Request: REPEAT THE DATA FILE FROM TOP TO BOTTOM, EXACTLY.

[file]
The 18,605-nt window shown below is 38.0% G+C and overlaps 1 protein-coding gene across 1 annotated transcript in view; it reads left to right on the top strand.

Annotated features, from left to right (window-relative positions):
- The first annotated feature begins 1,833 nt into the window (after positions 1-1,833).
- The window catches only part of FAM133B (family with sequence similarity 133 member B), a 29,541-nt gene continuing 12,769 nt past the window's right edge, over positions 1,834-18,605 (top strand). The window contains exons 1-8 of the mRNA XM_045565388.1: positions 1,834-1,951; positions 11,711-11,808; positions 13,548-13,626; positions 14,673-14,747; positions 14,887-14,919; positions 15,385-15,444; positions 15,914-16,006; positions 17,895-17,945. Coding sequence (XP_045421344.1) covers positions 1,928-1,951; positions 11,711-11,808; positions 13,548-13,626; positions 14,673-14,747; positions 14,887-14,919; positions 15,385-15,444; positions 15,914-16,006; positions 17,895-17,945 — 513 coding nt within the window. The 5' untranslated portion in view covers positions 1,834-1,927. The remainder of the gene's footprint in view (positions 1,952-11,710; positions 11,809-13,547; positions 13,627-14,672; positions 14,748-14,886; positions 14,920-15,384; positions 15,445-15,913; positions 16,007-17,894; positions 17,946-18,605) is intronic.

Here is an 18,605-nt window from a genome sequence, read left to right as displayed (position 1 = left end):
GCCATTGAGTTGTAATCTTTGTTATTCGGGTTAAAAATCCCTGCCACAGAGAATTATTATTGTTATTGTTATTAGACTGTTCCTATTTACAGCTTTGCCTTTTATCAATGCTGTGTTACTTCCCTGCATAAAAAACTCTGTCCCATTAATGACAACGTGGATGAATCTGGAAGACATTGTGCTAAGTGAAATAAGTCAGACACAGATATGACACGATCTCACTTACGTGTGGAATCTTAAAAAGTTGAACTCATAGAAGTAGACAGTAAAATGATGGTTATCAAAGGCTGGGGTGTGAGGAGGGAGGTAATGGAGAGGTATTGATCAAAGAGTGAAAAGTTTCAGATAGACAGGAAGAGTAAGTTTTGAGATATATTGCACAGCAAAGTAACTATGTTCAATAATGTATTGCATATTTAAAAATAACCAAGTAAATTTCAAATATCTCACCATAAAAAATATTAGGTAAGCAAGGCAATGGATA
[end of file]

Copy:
The 18,605-nt window shown below is 38.0% G+C and overlaps 1 protein-coding gene across 1 annotated transcript in view; it reads left to right on the top strand.

Annotated features, from left to right (window-relative positions):
- The first annotated feature begins 1,833 nt into the window (after positions 1-1,833).
- The window catches only part of FAM133B (family with sequence similarity 133 member B), a 29,541-nt gene continuing 12,769 nt past the window's right edge, over positions 1,834-18,605 (top strand). The window contains exons 1-8 of the mRNA XM_045565388.1: positions 1,834-1,951; positions 11,711-11,808; positions 13,548-13,626; positions 14,673-14,747; positions 14,887-14,919; positions 15,385-15,444; positions 15,914-16,006; positions 17,895-17,945. Coding sequence (XP_045421344.1) covers positions 1,928-1,951; positions 11,711-11,808; positions 13,548-13,626; positions 14,673-14,747; positions 14,887-14,919; positions 15,385-15,444; positions 15,914-16,006; positions 17,895-17,945 — 513 coding nt within the window. The 5' untranslated portion in view covers positions 1,834-1,927. The remainder of the gene's footprint in view (positions 1,952-11,710; positions 11,809-13,547; positions 13,627-14,672; positions 14,748-14,886; positions 14,920-15,384; positions 15,445-15,913; positions 16,007-17,894; positions 17,946-18,605) is intronic.

Here is an 18,605-nt window from a genome sequence, read left to right as displayed (position 1 = left end):
GCCATTGAGTTGTAATCTTTGTTATTCGGGTTAAAAATCCCTGCCACAGAGAATTATTATTGTTATTGTTATTAGACTGTTCCTATTTACAGCTTTGCCTTTTATCAATGCTGTGTTACTTCCCTGCATAAAAAACTCTGTCCCATTAATGACAACGTGGATGAATCTGGAAGACATTGTGCTAAGTGAAATAAGTCAGACACAGATATGACACGATCTCACTTACGTGTGGAATCTTAAAAAGTTGAACTCATAGAAGTAGACAGTAAAATGATGGTTATCAAAGGCTGGGGTGTGAGGAGGGAGGTAATGGAGAGGTATTGATCAAAGAGTGAAAAGTTTCAGATAGACAGGAAGAGTAAGTTTTGAGATATATTGCACAGCAAAGTAACTATGTTCAATAATGTATTGCATATTTAAAAATAACCAAGTAAATTTCAAATATCTCACCATAAAAAATATTAGGTAAGCAAGGCAATGGATA